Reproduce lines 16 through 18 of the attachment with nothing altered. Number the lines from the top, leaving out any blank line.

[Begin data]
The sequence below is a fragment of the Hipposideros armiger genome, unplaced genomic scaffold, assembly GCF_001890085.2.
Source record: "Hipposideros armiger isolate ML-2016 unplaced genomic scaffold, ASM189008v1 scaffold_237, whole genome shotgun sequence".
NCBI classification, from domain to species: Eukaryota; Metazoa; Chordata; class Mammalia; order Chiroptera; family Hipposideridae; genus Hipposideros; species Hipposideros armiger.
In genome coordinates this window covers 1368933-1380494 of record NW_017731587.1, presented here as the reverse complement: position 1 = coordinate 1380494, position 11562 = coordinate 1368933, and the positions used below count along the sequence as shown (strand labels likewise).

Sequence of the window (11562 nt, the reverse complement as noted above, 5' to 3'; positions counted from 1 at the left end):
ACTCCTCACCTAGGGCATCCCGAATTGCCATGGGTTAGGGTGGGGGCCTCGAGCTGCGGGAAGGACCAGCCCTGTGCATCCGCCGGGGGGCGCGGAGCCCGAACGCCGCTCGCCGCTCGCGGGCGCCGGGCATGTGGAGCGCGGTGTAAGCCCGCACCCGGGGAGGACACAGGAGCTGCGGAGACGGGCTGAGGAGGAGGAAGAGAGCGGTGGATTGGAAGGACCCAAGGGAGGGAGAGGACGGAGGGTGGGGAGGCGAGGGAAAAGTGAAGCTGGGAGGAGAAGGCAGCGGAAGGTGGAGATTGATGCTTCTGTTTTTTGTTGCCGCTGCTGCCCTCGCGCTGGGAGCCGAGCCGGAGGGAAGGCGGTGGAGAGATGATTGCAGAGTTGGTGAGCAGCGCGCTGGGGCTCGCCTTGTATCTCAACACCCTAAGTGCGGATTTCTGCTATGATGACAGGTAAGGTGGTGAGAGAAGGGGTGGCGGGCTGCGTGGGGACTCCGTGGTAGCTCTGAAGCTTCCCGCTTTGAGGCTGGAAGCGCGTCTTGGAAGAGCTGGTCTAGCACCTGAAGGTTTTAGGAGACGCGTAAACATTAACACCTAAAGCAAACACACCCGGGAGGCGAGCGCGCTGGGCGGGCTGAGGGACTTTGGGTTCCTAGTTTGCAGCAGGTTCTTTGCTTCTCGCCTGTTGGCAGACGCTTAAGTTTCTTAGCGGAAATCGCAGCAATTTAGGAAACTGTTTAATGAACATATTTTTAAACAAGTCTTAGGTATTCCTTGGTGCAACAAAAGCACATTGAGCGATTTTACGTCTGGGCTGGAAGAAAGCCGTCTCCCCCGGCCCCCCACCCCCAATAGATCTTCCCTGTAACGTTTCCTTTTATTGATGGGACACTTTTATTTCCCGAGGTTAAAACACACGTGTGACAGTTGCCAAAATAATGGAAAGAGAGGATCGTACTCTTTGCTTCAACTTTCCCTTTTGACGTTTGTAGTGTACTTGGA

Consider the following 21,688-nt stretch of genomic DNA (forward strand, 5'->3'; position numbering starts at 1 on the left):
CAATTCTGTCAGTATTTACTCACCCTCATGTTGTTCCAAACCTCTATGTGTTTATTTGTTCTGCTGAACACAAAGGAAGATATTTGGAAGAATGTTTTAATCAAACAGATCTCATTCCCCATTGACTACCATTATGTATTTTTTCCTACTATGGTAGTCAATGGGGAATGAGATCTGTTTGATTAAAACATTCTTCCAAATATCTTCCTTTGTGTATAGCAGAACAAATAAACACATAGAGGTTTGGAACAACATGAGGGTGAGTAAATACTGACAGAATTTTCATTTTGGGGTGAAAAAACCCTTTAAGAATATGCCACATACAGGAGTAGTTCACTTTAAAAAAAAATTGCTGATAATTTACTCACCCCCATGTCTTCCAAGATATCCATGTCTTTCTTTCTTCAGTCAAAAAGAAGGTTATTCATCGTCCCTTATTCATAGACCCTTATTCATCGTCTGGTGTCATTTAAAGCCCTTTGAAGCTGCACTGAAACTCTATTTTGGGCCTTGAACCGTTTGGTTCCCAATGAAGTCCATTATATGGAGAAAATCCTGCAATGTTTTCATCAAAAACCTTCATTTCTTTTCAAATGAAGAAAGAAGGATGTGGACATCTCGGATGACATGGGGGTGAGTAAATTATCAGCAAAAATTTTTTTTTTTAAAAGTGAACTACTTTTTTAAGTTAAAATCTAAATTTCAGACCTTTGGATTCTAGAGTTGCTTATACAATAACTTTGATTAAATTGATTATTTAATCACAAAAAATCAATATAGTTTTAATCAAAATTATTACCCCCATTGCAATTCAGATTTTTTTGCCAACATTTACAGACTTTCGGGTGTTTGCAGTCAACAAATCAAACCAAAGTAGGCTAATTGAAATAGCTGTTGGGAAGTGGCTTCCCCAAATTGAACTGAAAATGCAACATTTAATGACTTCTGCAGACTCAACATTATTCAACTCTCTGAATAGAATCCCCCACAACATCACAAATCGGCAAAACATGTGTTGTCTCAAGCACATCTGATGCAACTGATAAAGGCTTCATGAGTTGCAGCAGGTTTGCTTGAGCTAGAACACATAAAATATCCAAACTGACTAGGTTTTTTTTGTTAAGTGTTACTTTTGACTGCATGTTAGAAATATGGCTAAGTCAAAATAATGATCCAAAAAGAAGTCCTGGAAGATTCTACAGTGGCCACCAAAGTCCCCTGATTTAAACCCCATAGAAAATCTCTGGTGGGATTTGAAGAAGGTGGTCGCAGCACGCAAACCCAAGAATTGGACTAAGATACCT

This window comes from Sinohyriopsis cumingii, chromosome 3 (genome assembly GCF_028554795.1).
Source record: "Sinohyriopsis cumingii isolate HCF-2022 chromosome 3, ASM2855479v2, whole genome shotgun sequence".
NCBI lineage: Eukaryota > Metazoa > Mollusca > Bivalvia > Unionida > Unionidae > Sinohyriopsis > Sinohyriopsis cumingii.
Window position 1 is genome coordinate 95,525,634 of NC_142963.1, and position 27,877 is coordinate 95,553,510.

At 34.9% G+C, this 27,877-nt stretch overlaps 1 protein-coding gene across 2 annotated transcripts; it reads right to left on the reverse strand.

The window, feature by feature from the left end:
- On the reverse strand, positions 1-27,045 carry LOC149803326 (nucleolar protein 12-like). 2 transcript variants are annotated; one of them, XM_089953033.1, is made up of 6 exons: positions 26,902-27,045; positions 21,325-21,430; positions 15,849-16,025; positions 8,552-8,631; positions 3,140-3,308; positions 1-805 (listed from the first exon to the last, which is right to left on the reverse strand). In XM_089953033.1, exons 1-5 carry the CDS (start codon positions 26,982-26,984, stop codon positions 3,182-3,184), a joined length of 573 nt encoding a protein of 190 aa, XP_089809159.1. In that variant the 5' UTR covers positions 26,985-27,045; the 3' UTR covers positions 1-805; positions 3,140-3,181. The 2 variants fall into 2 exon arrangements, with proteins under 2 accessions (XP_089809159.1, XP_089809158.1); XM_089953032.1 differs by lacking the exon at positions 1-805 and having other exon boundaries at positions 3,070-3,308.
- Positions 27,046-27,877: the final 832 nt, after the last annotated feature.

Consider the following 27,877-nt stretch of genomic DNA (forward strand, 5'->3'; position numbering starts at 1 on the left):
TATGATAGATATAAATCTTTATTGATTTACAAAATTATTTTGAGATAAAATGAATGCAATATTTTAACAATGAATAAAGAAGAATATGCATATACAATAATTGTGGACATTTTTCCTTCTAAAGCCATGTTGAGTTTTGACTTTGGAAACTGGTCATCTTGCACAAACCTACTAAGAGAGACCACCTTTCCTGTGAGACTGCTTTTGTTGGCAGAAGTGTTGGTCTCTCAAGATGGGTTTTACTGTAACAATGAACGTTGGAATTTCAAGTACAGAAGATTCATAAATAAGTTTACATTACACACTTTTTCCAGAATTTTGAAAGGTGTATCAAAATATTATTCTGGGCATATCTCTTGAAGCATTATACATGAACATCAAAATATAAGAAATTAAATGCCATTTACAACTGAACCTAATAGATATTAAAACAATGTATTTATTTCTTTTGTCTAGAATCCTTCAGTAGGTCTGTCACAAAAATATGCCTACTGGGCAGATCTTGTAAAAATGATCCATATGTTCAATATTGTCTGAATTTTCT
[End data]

- Positions 27,046-27,877: the final 832 nt, after the last annotated feature.

Consider the following 27,877-nt stretch of genomic DNA (forward strand, 5'->3'; position numbering starts at 1 on the left):
TATGATAGATATAAATCTTTATTGATTTACAAAATTATTTTGAGATAAAATGAATGCAATATTTTAACAATGAATAAAGAAGAATATGCATATACAATAATTGTGGACATTTTTCCTTCTAAAGCCATGTTGAGTTTTGACTTTGGAAACTGGTCATCTTGCACAAACCTACTAAGAGAGACCACCTTTCCTGTGAGACTGCTTTTGTTGGCAGAAGTGTTGGTCTCTCAAGATGGGTTTTACTGTAACAATGAACGTTGGAATTTCAAGTACAGAAGATTCATAAATAAGTTTACATTACACACTTTTTCCAGAATTTTGAAAGGTGTATCAAAATATTATTCTGGGCATATCTCTTGAAGCATTATACATGAACATCAAAATATAAGAAATTAAATGCCATTTACAACTGAACCTAATAGATATTAAAACAATGTATTTATTTCTTTTGTCTAGAATCCTTCAGTAGGTCTGTCACAAAAATATGCCTACTGGGCAGATCTTGTAAAAATGATCCATATGTTCAATATTGTCTGAATTTTCT